Executives from insurer XL Group PL said Superstorm Sandy may cost the insurance industry even more than the $20 billion estimate published by a disaster-modeling company last week.
The massive damage Sandy brought to the Northeast may fundamentally alter risk perceptions and underwriting practices in the region, the executives said.
James Veghte, the head of XL's reinsurance operations, said on a conference call late Monday his company's "instinct" was that the industry's loss from Sandy "will be at the top end of the published ranges--$20 billion or above."
Wall Street analysts had said in the first days after the storm that the insurance industry would have no trouble digesting the costs of the storm, but estimates of the storm's ultimate pricetag keep climbing.
Still, analysts from Moody's Investors Service said Friday it would take about $50 billion in losses before most insurers began to feel a significant bite.
So far, no credible estimates have predicted that claims will approach that level, which would mark Sandy as the most expensive natural disaster in U.S. history. But even at $20 billion, Sandy would be second only to Hurricane Katrina, which cost the insurance industry about $41 billion when it struck the Gulf Coast in 2005.
Less than 24 hours after Sandy made landfall last week, disaster modeling company AIR Worldwide said the storm likely caused between $7 billion and $15 billion in insured losses.
A rival firm, Eqecat Inc., had estimated before landfall that claims would be between $5 billion and $10 billion. Three days after landfall, with much of the Northeast still without power, Eqecat predicted the insurance industry could pay out between $10 billion to $20 billion.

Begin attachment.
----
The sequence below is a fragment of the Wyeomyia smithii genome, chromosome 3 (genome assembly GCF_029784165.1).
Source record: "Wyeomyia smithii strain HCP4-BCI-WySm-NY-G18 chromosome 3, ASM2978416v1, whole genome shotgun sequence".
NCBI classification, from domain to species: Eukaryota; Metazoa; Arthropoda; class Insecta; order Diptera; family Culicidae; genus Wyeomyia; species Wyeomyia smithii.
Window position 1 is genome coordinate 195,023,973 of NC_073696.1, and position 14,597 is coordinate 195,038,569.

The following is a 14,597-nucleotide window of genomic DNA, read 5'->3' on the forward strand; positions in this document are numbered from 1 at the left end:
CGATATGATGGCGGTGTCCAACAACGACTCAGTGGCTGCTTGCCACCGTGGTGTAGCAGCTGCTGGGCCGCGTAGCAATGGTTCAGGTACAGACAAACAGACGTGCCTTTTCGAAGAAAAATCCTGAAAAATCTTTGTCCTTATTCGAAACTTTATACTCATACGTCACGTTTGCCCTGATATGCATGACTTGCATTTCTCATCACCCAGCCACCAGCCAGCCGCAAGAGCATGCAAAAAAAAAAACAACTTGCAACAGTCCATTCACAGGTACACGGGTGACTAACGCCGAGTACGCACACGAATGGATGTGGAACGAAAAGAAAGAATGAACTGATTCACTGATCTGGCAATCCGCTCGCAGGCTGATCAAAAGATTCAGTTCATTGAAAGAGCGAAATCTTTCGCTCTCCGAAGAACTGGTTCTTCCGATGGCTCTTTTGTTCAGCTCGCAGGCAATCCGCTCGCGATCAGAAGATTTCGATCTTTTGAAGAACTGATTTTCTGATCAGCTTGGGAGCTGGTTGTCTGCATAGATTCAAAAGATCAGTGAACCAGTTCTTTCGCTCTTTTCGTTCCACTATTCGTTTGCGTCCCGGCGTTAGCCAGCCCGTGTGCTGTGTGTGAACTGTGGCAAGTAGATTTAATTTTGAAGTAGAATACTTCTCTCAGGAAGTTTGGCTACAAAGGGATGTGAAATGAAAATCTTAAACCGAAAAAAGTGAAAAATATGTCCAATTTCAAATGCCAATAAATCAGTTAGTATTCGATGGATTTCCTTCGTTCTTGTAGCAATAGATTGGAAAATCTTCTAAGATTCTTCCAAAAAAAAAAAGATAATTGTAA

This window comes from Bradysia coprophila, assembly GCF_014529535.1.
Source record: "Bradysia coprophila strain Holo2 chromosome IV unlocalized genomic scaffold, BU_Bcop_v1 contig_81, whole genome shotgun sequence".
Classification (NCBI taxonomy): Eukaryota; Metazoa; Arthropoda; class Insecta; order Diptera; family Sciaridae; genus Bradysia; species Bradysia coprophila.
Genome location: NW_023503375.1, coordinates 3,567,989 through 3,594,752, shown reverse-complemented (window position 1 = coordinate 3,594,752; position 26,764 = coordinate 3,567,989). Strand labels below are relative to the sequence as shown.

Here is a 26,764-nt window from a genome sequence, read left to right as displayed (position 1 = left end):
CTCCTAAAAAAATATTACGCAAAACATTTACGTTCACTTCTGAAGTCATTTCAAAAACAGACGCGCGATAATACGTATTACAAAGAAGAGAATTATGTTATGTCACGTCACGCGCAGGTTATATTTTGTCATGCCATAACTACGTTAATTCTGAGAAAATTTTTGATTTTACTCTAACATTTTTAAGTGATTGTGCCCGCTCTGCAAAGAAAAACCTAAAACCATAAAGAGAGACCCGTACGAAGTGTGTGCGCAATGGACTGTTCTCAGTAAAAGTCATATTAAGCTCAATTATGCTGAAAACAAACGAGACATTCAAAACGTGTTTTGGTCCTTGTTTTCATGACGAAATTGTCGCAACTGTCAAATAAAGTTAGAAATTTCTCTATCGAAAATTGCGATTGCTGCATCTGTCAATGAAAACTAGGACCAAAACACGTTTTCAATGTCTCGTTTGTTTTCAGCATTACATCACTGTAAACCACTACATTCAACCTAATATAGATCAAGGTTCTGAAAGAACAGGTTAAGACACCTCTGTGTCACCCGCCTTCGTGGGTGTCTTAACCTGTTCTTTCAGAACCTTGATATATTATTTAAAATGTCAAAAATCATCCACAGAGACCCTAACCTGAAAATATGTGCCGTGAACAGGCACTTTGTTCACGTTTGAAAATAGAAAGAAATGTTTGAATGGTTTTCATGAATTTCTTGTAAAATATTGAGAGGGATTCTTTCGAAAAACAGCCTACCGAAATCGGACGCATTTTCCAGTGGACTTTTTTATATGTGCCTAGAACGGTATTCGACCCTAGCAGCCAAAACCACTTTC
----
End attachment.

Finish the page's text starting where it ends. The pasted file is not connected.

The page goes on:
But the largest disaster modeling company, Risk Management Solutions Inc., said Nov. 2 it was "too early to provide a reliable estimate of the total insured losses."
"The speed of restoration of power and pumping out of floodwaters from towns and transport systems remain major unknowns," said RMS Vice President Claire Souch in a statement. Both factors "will play a significant part in the ultimate loss."
In line with Moody's, XL Chief Executive Michael McGavick said on the conference call that Sandy wouldn't be "a capital event for the industry, at least based on what we are seeing so far."
But Sandy "may change the industry's perception of risk" in the Northeast, he said. "I believe the underwriting community will have to rethink with care what they should charge for risks in a region with such a complex concentration of values exposed to such storms."
XL executives said it was too soon to estimate their company's losses from the event.
Mr. Veghte said a $20 billion industry pricetag would be a "significant loss" to the reinsurance industry, which provides backup coverage to protect insurers from large losses.
"I would have to expect year-end pricing to be impacted," he said.
And he reminded investors that Sandy was no longer a hurricane when it made landfall.
"This loss really highlights the concentration of values in the region," Mr. Veghte said. "A loss of perhaps $20 billion to the industry, or above, from a storm that was classified as post-tropical cyclone as it came ashore is remarkable."